Poor dietary diversity in developing countries can be a key contributor to health problems because it increases the likelihood that people are not getting sufficient nutrients. Making fresh food more safe, affordable and available provides an opportunity to increase the variety of foods they eat and reduce malnutrition. Herbert Smorenburg, Senior Manager at GAIN writes.
The main drivers of dietary diversity are availability and affordability of micronutrient-rich foods such as horticultural crops, animal-sourced foods, pulses, and nutritious grains. Availability and affordability of fresh fruits and vegetables in particular, due to their seasonal production and perishable nature, present one of the greatest challenges. Without suitable technologies, such as pickling, fermenting, drying, cooling and freezing to conserve, store and process nutritious foods, the cost of such foods, and therefore the cost of better, diverse and nutritious diets increases drastically.
With urbanization and globalization, food supply chains have generally become longer. In high income countries modern food processing, including cold-chain- and packaging technologies, have contributed to the elimination of most of the losses that occur during transport and storage. In high income countries, the main losses are at the household level [FAO, 2013].
By contrast, in middle- and low-income countries these modern technologies are not yet widely used, and, consequently, perishable foods are wasted before they even reach consumers. To illustrate, a recent study [Miller et al., Lancet, 2016] compared costs of vegetables and fruits across countries with different levels of income (see adapted Table 1).
Table 1 Absolute and relative costs of fruits and vegetables against income
|High-Income countries||Upper-Middle-Income countries||Lower-Middle-Income countries||Low-Income countries|
|Mean absolute cost (adjusted by purchasing price parity) of one portion (international dollars)|
|Vegetables||$ 0.24||$ 0.19||$ 0.13||$ 0.11|
|Fruits||$ 0.25||$ 0.26||$ 0.22||$ 0.33|
|Cost of recommended portion of fruits and vegetables as % of household income|
|2 portions of fruit and 3 portions of vegetables||2%||16%||18%||52%|
Table 1, shows that the absolute costs of fruits are quite similar across the groups of countries, and are even higher in low-income countries than in high-income countries. This means that a healthy portion of fruit and vegetables becomes totally unaffordable to low income individuals and families in the developing world.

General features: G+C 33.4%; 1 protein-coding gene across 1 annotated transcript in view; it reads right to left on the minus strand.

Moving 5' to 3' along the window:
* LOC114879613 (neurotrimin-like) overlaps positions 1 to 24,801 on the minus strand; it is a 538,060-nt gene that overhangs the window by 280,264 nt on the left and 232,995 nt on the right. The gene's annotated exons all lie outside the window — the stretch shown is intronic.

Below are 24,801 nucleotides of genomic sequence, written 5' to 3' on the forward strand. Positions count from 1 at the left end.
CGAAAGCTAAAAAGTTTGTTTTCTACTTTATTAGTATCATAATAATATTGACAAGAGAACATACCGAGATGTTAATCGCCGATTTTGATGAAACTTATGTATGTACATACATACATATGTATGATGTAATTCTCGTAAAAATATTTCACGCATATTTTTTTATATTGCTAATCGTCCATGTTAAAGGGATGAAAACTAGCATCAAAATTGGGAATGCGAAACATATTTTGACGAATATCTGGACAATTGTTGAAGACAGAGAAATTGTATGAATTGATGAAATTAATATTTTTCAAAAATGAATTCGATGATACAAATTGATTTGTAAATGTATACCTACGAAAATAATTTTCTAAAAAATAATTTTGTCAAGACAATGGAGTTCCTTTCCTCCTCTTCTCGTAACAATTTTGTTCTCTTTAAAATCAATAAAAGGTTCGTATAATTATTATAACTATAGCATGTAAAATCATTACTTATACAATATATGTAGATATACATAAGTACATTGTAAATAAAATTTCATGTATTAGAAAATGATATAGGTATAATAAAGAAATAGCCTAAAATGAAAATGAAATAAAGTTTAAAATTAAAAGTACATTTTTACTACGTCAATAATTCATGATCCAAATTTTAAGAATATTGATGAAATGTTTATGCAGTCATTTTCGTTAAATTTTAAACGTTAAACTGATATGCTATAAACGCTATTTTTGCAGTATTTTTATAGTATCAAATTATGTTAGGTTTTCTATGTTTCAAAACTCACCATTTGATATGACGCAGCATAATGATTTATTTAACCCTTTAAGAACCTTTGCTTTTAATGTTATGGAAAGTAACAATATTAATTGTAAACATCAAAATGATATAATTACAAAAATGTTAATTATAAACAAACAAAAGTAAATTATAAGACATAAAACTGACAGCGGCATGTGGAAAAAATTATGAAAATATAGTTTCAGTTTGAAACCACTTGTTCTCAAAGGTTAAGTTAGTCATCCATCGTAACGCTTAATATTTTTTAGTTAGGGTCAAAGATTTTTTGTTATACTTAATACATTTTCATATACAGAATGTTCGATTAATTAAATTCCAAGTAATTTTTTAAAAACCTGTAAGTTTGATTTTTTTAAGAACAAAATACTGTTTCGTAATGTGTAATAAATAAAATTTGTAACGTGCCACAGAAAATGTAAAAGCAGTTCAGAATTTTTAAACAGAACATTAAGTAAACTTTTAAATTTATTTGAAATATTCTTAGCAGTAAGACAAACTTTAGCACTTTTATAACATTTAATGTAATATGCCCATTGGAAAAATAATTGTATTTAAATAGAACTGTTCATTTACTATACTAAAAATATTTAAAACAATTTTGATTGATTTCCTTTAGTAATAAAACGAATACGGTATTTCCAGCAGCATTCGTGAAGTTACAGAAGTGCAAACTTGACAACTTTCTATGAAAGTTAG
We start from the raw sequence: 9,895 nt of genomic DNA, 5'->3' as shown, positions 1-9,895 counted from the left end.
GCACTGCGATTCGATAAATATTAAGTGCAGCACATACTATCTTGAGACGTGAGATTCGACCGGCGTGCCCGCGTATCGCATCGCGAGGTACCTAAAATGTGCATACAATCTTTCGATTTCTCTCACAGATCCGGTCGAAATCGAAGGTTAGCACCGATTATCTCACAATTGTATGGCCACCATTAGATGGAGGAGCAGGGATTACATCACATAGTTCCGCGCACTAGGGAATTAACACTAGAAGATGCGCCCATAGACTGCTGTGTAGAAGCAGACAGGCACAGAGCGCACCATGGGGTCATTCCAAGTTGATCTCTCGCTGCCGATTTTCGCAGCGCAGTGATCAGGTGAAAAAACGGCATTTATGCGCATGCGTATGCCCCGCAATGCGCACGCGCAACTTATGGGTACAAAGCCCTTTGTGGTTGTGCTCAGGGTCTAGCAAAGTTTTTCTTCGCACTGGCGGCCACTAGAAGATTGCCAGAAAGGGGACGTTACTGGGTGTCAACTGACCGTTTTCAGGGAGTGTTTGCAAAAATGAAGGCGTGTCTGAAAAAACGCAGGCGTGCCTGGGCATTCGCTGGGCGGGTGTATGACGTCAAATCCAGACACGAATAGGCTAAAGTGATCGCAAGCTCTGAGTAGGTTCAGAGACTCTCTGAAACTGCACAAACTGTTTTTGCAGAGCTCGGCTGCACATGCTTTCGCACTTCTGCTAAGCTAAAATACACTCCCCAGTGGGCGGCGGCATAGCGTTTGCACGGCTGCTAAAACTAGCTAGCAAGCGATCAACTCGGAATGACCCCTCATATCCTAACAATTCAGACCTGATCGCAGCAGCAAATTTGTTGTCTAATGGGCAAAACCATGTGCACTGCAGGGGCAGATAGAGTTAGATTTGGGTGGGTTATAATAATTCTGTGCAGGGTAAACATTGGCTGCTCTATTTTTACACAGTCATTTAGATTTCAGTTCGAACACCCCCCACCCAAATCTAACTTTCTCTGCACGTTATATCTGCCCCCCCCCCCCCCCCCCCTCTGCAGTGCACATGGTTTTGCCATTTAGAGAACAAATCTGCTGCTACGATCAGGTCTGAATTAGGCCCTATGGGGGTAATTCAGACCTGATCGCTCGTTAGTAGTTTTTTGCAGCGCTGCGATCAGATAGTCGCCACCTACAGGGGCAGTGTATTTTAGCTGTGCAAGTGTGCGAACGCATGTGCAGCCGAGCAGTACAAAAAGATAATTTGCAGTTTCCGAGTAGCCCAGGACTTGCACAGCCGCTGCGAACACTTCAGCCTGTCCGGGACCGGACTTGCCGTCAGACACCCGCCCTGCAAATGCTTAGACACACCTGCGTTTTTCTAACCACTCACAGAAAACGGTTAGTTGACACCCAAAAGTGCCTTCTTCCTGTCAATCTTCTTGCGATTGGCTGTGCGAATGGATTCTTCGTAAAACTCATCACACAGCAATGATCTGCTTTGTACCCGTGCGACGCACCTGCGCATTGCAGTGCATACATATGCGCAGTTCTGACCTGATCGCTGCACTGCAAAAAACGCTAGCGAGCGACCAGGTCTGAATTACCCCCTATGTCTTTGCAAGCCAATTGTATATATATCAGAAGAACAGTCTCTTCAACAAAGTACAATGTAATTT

Inspired by these insights, a consortium of partners started a feasibility study to understand food losses in mango, shallots and fish supply chains in Indonesia. We asked experts about the postharvest losses, why these were happening and what could be done to reduce these. Their views confirmed our hypotheses that the losses are significant and are caused by lack of using appropriate technologies to harvest, transport and store the crops. So it seems that shallots lose up to 40% of their weight as they dry out during storage; 10-15% of mangoes are said to get lost during each step of plucking, collecting, crating, transporting and storage; and a large portion of fish deteriorates in quality (leading to economic loss and serious food safety hazards) due to lack of sufficient cooling and freezing capacity on ships and in the fishing ports.
Last month these findings were discussed with government and private sector representatives in the shallot, mango and fish supply chains during a workshop in Jakarta, leading to an overall interest to form a Postharvest Loss Alliance for Nutrition in Indonesia (PLAN). During its first phase PLAN and its partners in Indonesia are mapping where loss and waste is taking place along the supply chains of nutritious foods, and focusing on technologies, policy and financial innovations that could support business to reduce the loss and waste of these critical foods for human health and nutrition.
Published 13 April 2017
- Find out more about GAIN’s Postharvest Loss Alliance for Nutrition
- Read our interview with GAIN’s Bonnie McClafferty on the Future of Food
- Increasing food security through agriculture and nutrition
- Find out more about GAIN’s work in Agriculture for Nutrition